The Night Before

So the trailer for Seth Rogen’s Christmas movie just came out. He plays a very Jewish character who wears a shirt with Stars of David on it. He has a plump, no doubt sh*kse, blonde wife who he goes to church with, where he hurls on the floor and embarrasses himself in front of all the Christians, before shouting out “We didn’t kill your lord!”. Joseph Gordon-Levitt plays, as he has exclusively for thirty plus years now, a non-Jew (do you think Joey has a problem with playing his own ethnicity?), and will therefore be interpreted as a non-Jew by 99% of the audience seeing this film (as will co-star Lizzy Caplan, also playing a non-Jew).

Honest question: do you have no problem with this whatsoever? Isn’t this extremely racist? Isn’t it offensive that Gordon-Levitt, Mila Kunis, and a few others, can’t play their own ethnic group under any circumstance, while Seth Rogen shouts “we didn’t kill your lord”? Nothing about this seems wrong at all?

If one of the characters was to be Jewish, why was it an absolute certainty that it would be Rogen and not Gordon-Levitt?

Chaim’s Comments

First of all, “shi*kse” is considered by many to be a misogynistic slur, so I avoid using it and I recommend others do the same. Just say goyische or gentile. Those are neutral descriptors. I edited it in your post.

I only watched the trailer for “Three Wise Men,” which I thought looked pretty awful. So maybe it’s possible that JGL and Lizzy Caplan play Jews, though you’re probably right that they don’t. 

There are many Jewish actors who seem to never play Jews. It seems to be only Jewish actors who tend to play schlubby comedic roles who seem to willingly play Jewish characters. So you get Ben Stiller and Adam Sandler and Seth Rogen being “representative,” while Jake Gyllenhaal and Joseph Gordon Levitt are always playing more serious “goy” roles. If a character is openly Jewish in a movie, chances are they will be anything but the hero or the “regular guy.” Rogen is always a disgusting mess, so is Sandler and frequently Stiller when he’s not being something odd like Derek Zoolander. 

I’d have to dig up the quote, but I recall Natalie Portman saying she rarely plays Jewish characters because they only seem to offer her roles as Holocaust victims. There’s something to that. 

However much success Jewish actors have in Hollywood, to play a Jew is to typecast yourself as a a joke, a nerd, a scientist, a villain, a holocaust victim or some combination of the above. I have a hard time thinking of a single Jewish character who doesn’t fit one or more of those roles. This is part of why I’m so continually frustrated by the erasure of Jewish superheroes in the MCU and Kitty Pryde’s apparent goyification in the X-Men films. I mean, sure Kitty Pryde is nerdy and a scientist, but she’s also a damn hero, the effective leader of the X-Men in Bendis’s recent run in the comics, and yet in the movies she’s played by a goy and has her importance severly reduced. Keep in mind that she was voted the greatest X-Man of all time by!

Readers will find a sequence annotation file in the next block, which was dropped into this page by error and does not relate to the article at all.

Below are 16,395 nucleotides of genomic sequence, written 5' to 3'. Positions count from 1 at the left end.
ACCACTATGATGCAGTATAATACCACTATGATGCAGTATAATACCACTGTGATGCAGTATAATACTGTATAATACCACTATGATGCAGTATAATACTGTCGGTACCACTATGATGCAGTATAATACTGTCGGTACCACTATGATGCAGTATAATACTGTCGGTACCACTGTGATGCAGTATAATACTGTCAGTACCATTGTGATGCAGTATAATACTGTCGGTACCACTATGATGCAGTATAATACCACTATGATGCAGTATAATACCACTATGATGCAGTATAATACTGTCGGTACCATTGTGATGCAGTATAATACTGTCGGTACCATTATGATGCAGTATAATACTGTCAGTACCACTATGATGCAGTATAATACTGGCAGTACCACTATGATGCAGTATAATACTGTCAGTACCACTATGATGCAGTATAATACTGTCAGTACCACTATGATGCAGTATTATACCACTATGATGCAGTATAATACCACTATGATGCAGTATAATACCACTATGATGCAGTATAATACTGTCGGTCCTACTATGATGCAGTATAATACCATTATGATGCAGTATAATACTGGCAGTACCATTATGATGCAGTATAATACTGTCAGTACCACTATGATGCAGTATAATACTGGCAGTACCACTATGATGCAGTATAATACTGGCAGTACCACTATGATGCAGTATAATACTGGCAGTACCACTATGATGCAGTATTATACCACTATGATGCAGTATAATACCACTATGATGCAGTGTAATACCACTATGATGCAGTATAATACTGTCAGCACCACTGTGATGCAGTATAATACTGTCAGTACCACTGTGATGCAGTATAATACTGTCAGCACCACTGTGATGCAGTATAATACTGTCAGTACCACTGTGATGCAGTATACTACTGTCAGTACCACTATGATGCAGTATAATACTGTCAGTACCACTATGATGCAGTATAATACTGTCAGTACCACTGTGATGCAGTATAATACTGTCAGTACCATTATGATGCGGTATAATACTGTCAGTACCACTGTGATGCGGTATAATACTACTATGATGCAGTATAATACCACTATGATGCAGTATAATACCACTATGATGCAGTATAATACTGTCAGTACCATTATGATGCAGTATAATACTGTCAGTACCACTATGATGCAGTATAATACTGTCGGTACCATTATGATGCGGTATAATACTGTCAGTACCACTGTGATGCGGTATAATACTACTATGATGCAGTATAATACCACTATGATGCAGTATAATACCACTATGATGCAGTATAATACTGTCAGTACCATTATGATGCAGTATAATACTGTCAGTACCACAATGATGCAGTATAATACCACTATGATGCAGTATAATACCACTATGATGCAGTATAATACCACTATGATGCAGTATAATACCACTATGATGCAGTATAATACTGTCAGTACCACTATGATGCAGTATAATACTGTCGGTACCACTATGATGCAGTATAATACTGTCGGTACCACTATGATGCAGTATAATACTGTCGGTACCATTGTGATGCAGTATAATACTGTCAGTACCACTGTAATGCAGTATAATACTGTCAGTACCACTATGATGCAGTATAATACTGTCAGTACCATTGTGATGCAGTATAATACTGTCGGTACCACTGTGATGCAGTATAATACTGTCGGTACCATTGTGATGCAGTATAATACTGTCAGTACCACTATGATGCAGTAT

It’s really disheartening to see this so often because it keeps us typecast in public perception. Most people in the world will never meet a Jew. We are .2% of the world’s population. Popular culture is one of the few places where we’re visible and, however many Jewish actors and actresses there are, the whole idea that a Jew can’t be “normal” or unequivocally good or heroic is being perpetuated by our own representatives in television and movies. And how sad is it, that in the few instances that it’s not the case, it’s in stuff I can’t show to kids like Inglorious Basterds? It’s kids who need to see this stuff the most! 

This was a rant.


“Why do we have wings, darling?” asked Eames carefully. He carefully moved his left wing to shake his feathers out. They felt tangled and creased. Eames preened for several minutes trying to make his feathers look perfect.

Arthur flapped his wings with surprise. “We need them for this dream. Keep up Mr. Eames.” Arthur tried not to look concerned as his wings hit the door frame.

“You don’t know why we have them, do you?” Eames sighed. He had a huge urge to fluff Arthur’s soft looking brown feathers. 


For Tom Hansen, this was the night where everything changed. That wall Summer so often hid behind - the wall of distance, of space, of casual - that wall was slowly coming down. For here was Tom, in her world… a place few had been invited to see with their own eyes. And here was Summer, wanting him there. Him, no one else.


And as we sat there listening to the carolers, I wanted to tell Brian it was over now and everything would be okay. But that was a lie, plus, I couldn’t speak anyway. I wish there was some way for us to go back and undo the past. But there wasn’t. There was nothing we could do. So I just stayed silent and trying to telepathically communicate how sorry I was about what had happened. And I thought of all the grief and sadness and fucked up suffering in the world, and it made me want to escape. I wished with all my heart that we could just leave this world behind. Rise like two angels in the night and magically… disappear.